Drug Might Help Treat Sepsis
News May 18, 2016
Sepsis is a life-threatening condition in which the body launches a massive immune response to an infection. It can be triggered by different types of microbes (such as viruses and bacteria). To combat infections, the body turns on antimicrobial genes that cause the production and release of inflammatory chemicals into the affected site and bloodstream. This response is essential for the body’s protection, but its over-activation can cause widespread and exaggerated inflammation that can result in tissue damage, organ failure, and sometimes death.
A team of scientists led by Dr. Ivan Marazzi at the Icahn School of Medicine at Mount Sinai investigated antimicrobial gene activation during infection to better understand the body’s immune response to microbes. The research was funded in part by NIH’s National Institute of Allergy and Infectious Diseases (NIAID). Results appeared online on April 28, 2016, in Science.
The researchers exposed mouse and human cells infected with flu viruses to various chemicals that block gene activation. By looking at the expression of genes known to be turned on during viral infection, they observed that one chemical, camptothecin (CPT), reduced virus-induced gene activation. CPT blocks a DNA enzyme called topoisomerase 1 (Top1). Genetic depletion of Top1 in flu virus-infected cells reduced the expression of 84 genes—predominantly genes that are specifically induced in response to infection.
Another drug that's similar to CPT and also blocks Top1, topotecan (TPT), prevented the activation of antimicrobial genes in human cells infected with either bacteria or Ebola virus. The researchers mapped the genomic distribution of TPT and found that TPT sits near regions of DNA that turn on antimicrobial genes, called promoters. Top1 is reduced at such sites when TPT is present.
The scientists administered CPT to mice with severe inflammatory responses. They found that 70% to 94% of mice treated with the drug were rescued from a lethal reaction caused by either infection with the bacteria Staphylococcus aureus, co-infection with both a flu virus and Staphylococcus aureus, or acute liver failure. Together, the results suggest that drugs that inhibit Top1 may help control dangerous inflammatory responses.
“Our findings suggest a therapeutic usage of Top 1 inhibition for the treatment of severe-and sometimes lethal inflammatory conditions in people affected by sepsis, pandemics, and many congenital deficiencies associated with acute inflammatory episodes—what is known as a cytokine, or inflammatory, storm,” says Marazzi.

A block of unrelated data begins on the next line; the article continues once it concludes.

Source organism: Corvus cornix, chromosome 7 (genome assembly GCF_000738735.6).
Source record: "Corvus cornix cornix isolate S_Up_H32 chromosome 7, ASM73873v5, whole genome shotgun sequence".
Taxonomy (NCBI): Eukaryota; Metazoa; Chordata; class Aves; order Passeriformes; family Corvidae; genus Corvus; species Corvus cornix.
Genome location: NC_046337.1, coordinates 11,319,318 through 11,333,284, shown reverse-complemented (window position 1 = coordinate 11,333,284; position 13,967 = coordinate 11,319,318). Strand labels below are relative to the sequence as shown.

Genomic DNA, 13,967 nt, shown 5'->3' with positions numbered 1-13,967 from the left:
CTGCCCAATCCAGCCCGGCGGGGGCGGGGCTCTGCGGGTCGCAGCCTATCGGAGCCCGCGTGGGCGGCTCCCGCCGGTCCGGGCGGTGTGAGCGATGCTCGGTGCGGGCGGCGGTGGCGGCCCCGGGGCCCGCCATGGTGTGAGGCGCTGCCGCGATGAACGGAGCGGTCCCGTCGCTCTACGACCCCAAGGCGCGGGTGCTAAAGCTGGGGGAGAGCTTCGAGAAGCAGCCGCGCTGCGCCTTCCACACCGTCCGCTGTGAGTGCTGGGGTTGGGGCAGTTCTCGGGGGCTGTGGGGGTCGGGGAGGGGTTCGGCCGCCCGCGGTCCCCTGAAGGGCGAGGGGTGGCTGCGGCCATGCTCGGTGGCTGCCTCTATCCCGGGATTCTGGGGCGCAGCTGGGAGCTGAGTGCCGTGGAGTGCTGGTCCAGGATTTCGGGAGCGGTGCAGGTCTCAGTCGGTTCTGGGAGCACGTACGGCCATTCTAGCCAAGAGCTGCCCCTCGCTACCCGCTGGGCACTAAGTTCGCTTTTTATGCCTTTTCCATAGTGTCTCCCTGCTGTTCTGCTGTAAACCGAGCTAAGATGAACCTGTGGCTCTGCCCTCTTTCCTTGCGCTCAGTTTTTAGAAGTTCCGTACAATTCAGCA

Drugs that are similar to CPT, such as TPT, are already FDA-approved as anticancer agents. More studies are needed to test whether they would be useful for treating sepsis.
Cryo-EM Reveals Interaction Between Major Drug TargetsNews
For the first time, scientists have visualized the interaction between two critical components of the body's vast cellular communication network, a discovery that could lead to more effective medications with fewer side effects for conditions ranging from migraine to cancer.READ MORE
New Ovarian Cancer TargetNews
Researchers have found a prescription drug, Calcitriol, approved by the Food and Drug Administration for the treatment of calcium deficiency and kidney diseases, may increase the likelihood of surviving ovarian cancer. This new study opens a potential avenue for treating ovarian cancer. Since Calcitriol is an FDA-approved drug, no additional research is needed before the drug can advance to human clinical trials for ovarian cancer.READ MORE
Novel Microplate 3D Bioprinting Platform for Engineering Muscle and Tendon TissuesNews
There is a strong need for medication that treats age-related degenerative muscle and tendon diseases. A critical bottleneck in the discovery and development of novel drugs for skeletal muscle is the lack of efficient and robust functional in vitro assays for compound screening. Researchers describe the development of a novel screening platform with automated production of 3D muscle- and tendon–like tissues using 3D bioprinting.READ MORE